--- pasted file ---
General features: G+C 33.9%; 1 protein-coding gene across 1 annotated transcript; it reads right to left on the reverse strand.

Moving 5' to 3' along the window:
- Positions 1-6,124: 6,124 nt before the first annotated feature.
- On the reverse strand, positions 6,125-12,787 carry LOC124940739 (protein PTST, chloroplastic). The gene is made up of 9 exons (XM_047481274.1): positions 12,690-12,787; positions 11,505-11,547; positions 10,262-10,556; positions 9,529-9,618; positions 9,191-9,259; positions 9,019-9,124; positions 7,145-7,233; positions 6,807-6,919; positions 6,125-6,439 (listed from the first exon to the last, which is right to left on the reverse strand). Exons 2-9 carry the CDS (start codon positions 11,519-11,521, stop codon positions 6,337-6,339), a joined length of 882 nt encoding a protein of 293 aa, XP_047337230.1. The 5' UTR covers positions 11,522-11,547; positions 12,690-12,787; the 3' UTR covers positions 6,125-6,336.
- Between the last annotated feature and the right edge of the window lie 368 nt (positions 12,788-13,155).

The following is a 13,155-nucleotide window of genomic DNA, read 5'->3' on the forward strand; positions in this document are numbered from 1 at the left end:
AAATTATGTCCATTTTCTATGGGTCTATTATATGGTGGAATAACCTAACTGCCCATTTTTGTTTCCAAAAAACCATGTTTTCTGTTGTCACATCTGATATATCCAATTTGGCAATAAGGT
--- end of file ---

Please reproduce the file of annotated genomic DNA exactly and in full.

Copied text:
General features: G+C 33.9%; 1 protein-coding gene across 1 annotated transcript; it reads right to left on the reverse strand.

Moving 5' to 3' along the window:
- Positions 1-6,124: 6,124 nt before the first annotated feature.
- On the reverse strand, positions 6,125-12,787 carry LOC124940739 (protein PTST, chloroplastic). The gene is made up of 9 exons (XM_047481274.1): positions 12,690-12,787; positions 11,505-11,547; positions 10,262-10,556; positions 9,529-9,618; positions 9,191-9,259; positions 9,019-9,124; positions 7,145-7,233; positions 6,807-6,919; positions 6,125-6,439 (listed from the first exon to the last, which is right to left on the reverse strand). Exons 2-9 carry the CDS (start codon positions 11,519-11,521, stop codon positions 6,337-6,339), a joined length of 882 nt encoding a protein of 293 aa, XP_047337230.1. The 5' UTR covers positions 11,522-11,547; positions 12,690-12,787; the 3' UTR covers positions 6,125-6,336.
- Between the last annotated feature and the right edge of the window lie 368 nt (positions 12,788-13,155).

The following is a 13,155-nucleotide window of genomic DNA, read 5'->3' on the forward strand; positions in this document are numbered from 1 at the left end:
AAATTATGTCCATTTTCTATGGGTCTATTATATGGTGGAATAACCTAACTGCCCATTTTTGTTTCCAAAAAACCATGTTTTCTGTTGTCACATCTGATATATCCAATTTGGCAATAAGGT